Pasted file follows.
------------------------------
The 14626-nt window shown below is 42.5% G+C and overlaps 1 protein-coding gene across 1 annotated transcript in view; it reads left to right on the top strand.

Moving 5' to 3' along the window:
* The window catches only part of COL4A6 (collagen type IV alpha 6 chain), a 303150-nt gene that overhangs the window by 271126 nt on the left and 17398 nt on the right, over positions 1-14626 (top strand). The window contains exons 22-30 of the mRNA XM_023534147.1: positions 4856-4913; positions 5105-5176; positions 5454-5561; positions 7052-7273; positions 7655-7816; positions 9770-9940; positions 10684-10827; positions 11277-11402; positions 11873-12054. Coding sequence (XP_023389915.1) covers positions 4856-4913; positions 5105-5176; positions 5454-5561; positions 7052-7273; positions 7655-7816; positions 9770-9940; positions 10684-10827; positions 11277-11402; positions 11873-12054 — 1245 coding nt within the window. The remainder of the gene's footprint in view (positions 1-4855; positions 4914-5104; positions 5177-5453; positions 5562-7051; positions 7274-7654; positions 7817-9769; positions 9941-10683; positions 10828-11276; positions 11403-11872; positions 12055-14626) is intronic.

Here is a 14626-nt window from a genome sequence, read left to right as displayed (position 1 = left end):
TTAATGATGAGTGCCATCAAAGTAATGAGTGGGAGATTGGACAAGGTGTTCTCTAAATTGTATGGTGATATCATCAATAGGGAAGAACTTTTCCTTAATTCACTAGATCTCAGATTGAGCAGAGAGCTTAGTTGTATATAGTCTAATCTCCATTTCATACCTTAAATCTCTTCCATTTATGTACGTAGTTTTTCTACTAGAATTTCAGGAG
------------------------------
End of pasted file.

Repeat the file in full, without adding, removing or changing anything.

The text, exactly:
The 14626-nt window shown below is 42.5% G+C and overlaps 1 protein-coding gene across 1 annotated transcript in view; it reads left to right on the top strand.

Moving 5' to 3' along the window:
* The window catches only part of COL4A6 (collagen type IV alpha 6 chain), a 303150-nt gene that overhangs the window by 271126 nt on the left and 17398 nt on the right, over positions 1-14626 (top strand). The window contains exons 22-30 of the mRNA XM_023534147.1: positions 4856-4913; positions 5105-5176; positions 5454-5561; positions 7052-7273; positions 7655-7816; positions 9770-9940; positions 10684-10827; positions 11277-11402; positions 11873-12054. Coding sequence (XP_023389915.1) covers positions 4856-4913; positions 5105-5176; positions 5454-5561; positions 7052-7273; positions 7655-7816; positions 9770-9940; positions 10684-10827; positions 11277-11402; positions 11873-12054 — 1245 coding nt within the window. The remainder of the gene's footprint in view (positions 1-4855; positions 4914-5104; positions 5177-5453; positions 5562-7051; positions 7274-7654; positions 7817-9769; positions 9941-10683; positions 10828-11276; positions 11403-11872; positions 12055-14626) is intronic.

Here is a 14626-nt window from a genome sequence, read left to right as displayed (position 1 = left end):
TTAATGATGAGTGCCATCAAAGTAATGAGTGGGAGATTGGACAAGGTGTTCTCTAAATTGTATGGTGATATCATCAATAGGGAAGAACTTTTCCTTAATTCACTAGATCTCAGATTGAGCAGAGAGCTTAGTTGTATATAGTCTAATCTCCATTTCATACCTTAAATCTCTTCCATTTATGTACGTAGTTTTTCTACTAGAATTTCAGGAG